Chad Mirkin Wins Lemelson-MIT Prize | Chemical & Engineering News
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Web Date: June 25, 2009

Chad Mirkin Wins Lemelson-MIT Prize

Inventor honored for commercializing big ideas in nanotechnology
Department: ACS News
Keywords: Chad Mirkin, Lemelson-MIT, nanotechnology, award
Mirkin
Credit: Northwestern University International Institute for Nanotechnology
mirkin
 
Mirkin
Credit: Northwestern University International Institute for Nanotechnology

Chad Mirkin, George B. Rathmann Professor of Chemistry and director of the International Institute for Nanotechnology at Northwestern University, is the winner of this year's $500,000 Lemelson-MIT Prize, which recognizes midcareer scientists whose inventions are making a broad impact on society.

Mirkin pioneered the dip-pen nanolithography technique, in which atomic force microscope tips are used to deposit nanoscale materials, or molecular ink, onto a substrate. This nanopatterning technique has broad applications, including in molecular-based electronics. He also invented a nanoparticle-based diagnostic system that can detect very low concentrations of molecules associated with disease.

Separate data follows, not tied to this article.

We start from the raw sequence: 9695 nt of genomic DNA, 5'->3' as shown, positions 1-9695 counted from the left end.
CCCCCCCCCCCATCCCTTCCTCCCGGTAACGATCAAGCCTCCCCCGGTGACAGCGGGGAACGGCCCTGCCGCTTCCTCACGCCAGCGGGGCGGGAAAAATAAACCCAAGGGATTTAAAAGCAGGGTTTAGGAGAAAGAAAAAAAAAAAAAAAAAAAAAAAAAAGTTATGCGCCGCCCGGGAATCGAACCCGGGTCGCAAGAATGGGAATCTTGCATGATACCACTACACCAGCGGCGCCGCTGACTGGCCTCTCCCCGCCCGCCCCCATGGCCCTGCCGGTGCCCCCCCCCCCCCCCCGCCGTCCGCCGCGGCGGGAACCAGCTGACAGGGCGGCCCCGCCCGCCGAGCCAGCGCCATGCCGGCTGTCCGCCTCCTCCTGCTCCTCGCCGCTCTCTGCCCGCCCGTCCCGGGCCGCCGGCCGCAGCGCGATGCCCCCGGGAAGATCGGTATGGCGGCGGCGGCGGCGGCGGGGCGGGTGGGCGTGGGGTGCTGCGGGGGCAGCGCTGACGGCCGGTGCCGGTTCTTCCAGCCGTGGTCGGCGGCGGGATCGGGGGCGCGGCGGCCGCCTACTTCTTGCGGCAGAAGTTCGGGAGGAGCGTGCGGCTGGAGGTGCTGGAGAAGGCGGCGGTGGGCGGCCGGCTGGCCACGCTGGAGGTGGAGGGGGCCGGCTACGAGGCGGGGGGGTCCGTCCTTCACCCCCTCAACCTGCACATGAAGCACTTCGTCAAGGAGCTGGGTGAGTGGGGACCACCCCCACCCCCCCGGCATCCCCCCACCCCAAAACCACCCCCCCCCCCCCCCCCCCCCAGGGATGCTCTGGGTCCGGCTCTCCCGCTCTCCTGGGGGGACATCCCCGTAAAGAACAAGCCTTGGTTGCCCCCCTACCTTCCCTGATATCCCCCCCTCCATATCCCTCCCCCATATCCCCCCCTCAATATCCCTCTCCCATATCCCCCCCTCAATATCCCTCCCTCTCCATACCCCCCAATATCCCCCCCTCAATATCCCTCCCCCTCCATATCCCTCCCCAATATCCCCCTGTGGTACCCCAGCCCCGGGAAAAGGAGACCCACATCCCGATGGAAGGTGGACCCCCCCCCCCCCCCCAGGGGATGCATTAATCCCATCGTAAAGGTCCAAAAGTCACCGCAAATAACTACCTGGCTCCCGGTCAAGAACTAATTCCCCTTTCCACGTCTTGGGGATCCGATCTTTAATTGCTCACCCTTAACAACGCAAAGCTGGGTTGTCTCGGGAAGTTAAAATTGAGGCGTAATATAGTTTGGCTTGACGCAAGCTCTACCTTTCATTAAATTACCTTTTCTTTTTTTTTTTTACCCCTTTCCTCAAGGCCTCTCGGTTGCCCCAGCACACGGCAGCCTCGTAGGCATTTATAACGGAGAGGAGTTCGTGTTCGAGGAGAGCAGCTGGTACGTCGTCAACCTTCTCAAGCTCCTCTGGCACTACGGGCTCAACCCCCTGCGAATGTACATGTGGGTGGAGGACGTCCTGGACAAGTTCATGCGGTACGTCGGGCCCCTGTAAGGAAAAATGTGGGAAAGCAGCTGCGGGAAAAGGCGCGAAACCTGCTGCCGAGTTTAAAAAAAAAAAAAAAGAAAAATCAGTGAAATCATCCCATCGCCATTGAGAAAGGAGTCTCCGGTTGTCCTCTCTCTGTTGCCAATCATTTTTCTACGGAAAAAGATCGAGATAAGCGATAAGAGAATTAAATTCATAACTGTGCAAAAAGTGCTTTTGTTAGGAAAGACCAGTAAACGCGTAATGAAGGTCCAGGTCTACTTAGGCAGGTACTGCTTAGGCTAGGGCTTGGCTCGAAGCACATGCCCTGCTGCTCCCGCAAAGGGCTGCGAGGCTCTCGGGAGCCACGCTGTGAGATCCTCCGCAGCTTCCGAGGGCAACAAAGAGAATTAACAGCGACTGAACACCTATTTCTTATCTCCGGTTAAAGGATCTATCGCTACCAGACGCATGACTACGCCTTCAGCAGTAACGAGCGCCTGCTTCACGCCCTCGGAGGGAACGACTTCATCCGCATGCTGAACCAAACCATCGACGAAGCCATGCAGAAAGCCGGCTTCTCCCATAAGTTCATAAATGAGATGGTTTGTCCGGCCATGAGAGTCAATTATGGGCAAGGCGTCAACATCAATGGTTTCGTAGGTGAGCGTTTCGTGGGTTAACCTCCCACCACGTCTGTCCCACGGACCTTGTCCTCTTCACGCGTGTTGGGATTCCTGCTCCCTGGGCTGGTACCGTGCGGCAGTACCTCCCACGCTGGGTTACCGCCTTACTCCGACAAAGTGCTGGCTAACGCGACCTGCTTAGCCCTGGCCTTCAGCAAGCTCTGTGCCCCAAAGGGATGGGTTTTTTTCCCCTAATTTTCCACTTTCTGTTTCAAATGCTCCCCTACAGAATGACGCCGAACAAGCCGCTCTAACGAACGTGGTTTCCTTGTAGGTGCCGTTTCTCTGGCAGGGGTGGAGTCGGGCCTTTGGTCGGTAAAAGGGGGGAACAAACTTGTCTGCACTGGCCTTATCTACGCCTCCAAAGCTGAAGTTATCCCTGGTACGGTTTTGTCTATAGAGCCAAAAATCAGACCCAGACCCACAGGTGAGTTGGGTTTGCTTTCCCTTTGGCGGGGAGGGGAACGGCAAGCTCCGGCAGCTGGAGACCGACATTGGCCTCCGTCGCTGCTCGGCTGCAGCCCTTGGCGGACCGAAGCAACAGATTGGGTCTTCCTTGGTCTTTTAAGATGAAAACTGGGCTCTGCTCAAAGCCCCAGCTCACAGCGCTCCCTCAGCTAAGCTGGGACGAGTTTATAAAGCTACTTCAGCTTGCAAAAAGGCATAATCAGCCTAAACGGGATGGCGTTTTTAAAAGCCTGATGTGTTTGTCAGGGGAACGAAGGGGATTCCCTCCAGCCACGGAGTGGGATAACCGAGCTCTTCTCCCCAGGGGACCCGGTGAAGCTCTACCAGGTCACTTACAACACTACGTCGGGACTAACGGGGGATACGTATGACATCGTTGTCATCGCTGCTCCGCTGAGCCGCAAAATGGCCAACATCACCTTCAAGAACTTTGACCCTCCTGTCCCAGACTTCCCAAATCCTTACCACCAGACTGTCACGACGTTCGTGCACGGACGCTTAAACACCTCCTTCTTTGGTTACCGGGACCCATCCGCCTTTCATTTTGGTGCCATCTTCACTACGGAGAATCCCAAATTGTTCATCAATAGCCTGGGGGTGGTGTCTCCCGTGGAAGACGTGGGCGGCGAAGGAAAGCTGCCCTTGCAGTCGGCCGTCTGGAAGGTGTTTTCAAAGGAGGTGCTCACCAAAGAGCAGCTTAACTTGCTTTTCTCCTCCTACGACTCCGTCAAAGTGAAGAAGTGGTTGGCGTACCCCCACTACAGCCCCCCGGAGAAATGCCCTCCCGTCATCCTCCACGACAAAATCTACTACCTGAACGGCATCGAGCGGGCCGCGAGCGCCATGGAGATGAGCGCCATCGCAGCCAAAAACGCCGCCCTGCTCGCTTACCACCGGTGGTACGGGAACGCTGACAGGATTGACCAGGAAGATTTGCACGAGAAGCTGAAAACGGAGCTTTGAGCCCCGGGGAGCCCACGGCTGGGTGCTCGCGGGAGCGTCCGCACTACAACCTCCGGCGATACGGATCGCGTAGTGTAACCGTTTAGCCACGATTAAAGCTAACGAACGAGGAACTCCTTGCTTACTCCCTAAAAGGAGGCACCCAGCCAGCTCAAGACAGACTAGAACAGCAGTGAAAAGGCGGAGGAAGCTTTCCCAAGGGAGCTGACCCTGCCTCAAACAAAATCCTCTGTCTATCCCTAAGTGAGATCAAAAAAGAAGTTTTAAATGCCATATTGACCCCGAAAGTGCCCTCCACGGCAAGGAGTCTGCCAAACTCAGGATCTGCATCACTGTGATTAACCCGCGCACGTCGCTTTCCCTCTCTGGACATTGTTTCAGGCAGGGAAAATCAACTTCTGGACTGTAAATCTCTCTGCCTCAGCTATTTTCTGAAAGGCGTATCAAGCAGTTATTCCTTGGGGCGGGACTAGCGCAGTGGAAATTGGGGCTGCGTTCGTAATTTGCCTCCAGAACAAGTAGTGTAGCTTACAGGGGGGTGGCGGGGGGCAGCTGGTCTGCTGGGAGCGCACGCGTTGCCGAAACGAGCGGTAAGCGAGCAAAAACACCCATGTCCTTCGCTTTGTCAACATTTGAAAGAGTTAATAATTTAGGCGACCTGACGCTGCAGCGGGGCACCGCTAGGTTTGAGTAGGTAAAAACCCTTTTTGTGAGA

"These awards are not given for any single invention," says Michael J. Cima, faculty director of the Lemelson-MIT Program, which administers the annual award. "They're given because of a track record of innovation, and Mirkin has a long history of inventing and exploiting new and novel ideas."

Mirkin, who cofounded the company Nanosphere and founded the company NanoInk to commercialize his technologies, says that it's not enough to just develop a new technology. "If you are going to truly develop a technology, you need to go to the point where it's used," he says. "The world doesn't want just another way. It wants a better way."

Cima hopes that by identifying and recognizing role models such as Mirkin, the Lemelson-MIT award program will inspire young scientists to lead creative lives through invention. Mirkin's advice to them is this: "Believe in your ideas. So many people can be talked out of doing what they think is worth doing," he says. "If I quit every time somebody said you can't do it, I wouldn't have gotten very far."

 

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